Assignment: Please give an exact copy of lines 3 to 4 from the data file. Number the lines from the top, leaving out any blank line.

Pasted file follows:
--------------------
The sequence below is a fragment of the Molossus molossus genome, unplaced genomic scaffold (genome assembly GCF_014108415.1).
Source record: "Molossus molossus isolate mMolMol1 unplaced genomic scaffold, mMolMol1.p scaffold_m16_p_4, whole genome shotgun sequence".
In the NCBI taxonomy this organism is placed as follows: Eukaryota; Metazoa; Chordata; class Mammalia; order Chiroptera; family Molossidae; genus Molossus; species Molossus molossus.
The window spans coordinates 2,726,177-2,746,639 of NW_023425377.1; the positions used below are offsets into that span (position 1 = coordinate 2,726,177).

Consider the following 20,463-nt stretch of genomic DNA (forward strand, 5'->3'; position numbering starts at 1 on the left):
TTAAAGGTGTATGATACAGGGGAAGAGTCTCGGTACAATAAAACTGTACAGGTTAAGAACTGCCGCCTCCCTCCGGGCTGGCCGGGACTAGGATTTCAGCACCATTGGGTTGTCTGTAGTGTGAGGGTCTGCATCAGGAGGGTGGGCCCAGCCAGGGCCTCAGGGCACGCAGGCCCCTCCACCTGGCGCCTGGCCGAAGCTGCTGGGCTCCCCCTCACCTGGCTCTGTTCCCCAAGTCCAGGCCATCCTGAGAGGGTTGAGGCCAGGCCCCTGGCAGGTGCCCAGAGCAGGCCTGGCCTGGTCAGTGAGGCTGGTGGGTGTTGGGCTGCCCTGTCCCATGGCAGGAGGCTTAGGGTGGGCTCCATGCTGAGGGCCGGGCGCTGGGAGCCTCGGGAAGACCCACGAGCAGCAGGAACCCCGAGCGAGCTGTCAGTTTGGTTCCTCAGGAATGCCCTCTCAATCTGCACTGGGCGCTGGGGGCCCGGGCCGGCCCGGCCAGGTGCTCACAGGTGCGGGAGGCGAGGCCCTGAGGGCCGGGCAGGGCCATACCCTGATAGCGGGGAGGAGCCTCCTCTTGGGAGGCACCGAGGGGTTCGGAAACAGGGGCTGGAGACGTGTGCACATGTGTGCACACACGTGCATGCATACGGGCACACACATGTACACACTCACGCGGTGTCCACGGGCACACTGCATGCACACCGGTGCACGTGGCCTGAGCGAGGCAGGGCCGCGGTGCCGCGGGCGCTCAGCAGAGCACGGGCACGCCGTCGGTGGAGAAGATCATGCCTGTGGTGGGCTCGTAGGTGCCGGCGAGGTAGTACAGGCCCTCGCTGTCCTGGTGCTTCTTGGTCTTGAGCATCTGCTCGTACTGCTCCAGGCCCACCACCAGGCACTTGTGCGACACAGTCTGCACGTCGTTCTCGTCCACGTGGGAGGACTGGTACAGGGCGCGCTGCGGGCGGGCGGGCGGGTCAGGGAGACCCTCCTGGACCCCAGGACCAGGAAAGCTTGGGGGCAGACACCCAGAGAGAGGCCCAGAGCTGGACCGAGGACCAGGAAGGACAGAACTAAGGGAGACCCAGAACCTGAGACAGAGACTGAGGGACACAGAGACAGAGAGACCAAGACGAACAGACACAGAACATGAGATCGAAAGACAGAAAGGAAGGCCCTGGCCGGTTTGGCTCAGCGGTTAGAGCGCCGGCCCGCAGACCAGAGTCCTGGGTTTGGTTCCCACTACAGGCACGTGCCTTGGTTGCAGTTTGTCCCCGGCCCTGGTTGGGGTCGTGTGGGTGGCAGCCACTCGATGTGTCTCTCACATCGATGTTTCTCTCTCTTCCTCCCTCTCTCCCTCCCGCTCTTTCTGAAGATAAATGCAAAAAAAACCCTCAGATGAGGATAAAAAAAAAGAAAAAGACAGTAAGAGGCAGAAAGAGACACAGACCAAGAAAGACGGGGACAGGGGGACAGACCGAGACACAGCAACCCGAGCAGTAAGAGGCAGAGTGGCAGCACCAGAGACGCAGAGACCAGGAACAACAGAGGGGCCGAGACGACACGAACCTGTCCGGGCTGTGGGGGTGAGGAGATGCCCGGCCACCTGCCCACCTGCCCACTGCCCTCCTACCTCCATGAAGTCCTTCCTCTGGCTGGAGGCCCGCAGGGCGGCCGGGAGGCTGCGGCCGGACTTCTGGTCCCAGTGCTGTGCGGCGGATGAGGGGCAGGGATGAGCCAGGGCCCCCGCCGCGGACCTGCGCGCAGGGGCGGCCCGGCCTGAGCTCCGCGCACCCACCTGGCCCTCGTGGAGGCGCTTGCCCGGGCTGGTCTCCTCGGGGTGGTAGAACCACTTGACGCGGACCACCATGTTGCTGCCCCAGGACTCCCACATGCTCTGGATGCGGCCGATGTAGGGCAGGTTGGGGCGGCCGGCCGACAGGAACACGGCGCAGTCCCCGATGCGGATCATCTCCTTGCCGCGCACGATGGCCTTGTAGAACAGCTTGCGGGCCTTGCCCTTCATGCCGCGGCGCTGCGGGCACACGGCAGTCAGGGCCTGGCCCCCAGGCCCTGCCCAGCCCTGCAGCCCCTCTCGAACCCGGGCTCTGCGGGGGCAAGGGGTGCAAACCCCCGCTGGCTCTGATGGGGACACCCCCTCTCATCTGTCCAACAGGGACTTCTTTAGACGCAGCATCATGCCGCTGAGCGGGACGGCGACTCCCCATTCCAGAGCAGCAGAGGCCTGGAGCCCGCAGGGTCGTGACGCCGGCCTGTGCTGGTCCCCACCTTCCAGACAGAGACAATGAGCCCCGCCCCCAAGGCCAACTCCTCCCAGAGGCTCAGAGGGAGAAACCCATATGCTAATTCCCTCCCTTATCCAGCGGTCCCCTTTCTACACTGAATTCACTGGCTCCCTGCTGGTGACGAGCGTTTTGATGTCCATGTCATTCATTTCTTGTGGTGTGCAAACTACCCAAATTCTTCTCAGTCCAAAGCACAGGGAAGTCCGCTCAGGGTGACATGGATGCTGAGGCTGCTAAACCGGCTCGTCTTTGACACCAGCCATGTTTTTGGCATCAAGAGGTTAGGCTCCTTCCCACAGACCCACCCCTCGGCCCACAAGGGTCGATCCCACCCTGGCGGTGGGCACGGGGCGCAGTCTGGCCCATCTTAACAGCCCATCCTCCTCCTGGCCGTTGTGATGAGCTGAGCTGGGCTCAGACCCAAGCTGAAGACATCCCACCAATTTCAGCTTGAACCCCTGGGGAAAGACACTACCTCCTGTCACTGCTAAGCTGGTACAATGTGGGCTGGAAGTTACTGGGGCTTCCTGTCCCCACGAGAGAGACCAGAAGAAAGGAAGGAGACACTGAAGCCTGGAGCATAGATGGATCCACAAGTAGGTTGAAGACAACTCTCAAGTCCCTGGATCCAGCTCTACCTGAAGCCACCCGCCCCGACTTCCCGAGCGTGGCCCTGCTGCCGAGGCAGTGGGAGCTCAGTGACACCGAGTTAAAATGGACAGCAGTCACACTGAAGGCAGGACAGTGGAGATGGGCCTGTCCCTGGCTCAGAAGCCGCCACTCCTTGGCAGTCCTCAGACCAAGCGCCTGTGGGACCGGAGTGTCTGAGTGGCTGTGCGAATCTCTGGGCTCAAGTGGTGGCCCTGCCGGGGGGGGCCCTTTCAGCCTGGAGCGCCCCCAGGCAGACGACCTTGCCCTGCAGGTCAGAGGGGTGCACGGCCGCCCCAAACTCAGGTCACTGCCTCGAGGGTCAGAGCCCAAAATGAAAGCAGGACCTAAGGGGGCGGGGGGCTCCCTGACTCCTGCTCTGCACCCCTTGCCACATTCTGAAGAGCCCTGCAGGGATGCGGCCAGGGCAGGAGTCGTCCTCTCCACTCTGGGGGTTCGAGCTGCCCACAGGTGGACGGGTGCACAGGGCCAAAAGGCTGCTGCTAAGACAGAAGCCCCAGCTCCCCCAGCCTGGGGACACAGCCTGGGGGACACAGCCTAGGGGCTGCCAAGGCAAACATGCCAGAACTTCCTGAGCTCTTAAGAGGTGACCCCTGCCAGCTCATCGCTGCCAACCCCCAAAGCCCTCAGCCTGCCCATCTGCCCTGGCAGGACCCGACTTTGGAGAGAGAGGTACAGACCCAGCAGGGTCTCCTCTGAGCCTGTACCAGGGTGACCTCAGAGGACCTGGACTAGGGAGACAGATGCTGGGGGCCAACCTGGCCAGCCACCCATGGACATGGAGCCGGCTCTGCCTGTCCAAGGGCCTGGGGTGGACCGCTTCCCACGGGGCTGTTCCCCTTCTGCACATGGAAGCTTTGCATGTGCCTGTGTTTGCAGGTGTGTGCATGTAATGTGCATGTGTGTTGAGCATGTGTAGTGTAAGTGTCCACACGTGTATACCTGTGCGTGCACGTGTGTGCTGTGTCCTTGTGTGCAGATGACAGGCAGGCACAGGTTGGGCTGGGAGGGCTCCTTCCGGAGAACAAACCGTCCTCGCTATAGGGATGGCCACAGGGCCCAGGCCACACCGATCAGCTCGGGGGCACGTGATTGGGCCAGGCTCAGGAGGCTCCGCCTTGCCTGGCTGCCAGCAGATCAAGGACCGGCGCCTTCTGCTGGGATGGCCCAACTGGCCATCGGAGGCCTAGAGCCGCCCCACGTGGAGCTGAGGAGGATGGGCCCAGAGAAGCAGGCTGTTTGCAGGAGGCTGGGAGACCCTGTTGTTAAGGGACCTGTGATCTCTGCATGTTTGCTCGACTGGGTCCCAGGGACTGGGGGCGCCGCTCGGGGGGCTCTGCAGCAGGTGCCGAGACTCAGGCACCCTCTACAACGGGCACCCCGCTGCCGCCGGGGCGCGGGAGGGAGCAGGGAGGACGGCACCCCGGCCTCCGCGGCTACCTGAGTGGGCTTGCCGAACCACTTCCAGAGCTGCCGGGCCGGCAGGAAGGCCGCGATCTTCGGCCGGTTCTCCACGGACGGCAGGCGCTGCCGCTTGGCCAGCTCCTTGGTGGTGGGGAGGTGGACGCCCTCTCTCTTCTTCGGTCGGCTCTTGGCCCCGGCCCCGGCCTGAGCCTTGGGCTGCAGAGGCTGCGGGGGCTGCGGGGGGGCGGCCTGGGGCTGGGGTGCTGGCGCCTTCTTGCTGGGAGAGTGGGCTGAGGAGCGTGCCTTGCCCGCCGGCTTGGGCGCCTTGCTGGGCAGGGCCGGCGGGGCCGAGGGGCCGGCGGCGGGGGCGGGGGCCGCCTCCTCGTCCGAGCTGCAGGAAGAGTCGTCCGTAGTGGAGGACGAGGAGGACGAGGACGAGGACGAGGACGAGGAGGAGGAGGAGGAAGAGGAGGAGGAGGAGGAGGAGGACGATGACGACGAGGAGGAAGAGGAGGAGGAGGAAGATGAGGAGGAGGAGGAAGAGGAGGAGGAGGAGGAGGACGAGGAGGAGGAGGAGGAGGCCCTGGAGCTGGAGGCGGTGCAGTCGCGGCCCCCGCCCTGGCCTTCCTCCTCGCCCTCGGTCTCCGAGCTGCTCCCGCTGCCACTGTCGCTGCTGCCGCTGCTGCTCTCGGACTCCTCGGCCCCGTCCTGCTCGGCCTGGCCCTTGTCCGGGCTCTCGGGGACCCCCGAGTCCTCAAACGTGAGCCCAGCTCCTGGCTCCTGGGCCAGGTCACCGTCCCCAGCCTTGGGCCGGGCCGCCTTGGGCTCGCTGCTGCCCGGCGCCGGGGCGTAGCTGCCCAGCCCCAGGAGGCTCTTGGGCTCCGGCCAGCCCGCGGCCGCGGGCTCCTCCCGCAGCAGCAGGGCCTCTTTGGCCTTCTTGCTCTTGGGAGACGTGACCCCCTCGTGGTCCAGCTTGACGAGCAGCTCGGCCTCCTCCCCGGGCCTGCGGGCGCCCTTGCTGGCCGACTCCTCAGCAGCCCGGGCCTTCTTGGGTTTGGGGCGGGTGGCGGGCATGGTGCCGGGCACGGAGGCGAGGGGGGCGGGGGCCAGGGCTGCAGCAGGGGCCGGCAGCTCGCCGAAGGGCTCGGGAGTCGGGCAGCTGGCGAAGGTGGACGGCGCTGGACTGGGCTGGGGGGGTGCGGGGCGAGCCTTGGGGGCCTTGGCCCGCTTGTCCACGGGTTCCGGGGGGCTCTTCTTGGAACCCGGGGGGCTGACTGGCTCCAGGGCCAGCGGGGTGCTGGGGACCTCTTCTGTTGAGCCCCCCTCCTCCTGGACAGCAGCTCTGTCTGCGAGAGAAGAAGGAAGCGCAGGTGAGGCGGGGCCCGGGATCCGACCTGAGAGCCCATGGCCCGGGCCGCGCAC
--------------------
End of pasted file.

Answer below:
In the NCBI taxonomy this organism is placed as follows: Eukaryota; Metazoa; Chordata; class Mammalia; order Chiroptera; family Molossidae; genus Molossus; species Molossus molossus.
The window spans coordinates 2,726,177-2,746,639 of NW_023425377.1; the positions used below are offsets into that span (position 1 = coordinate 2,726,177).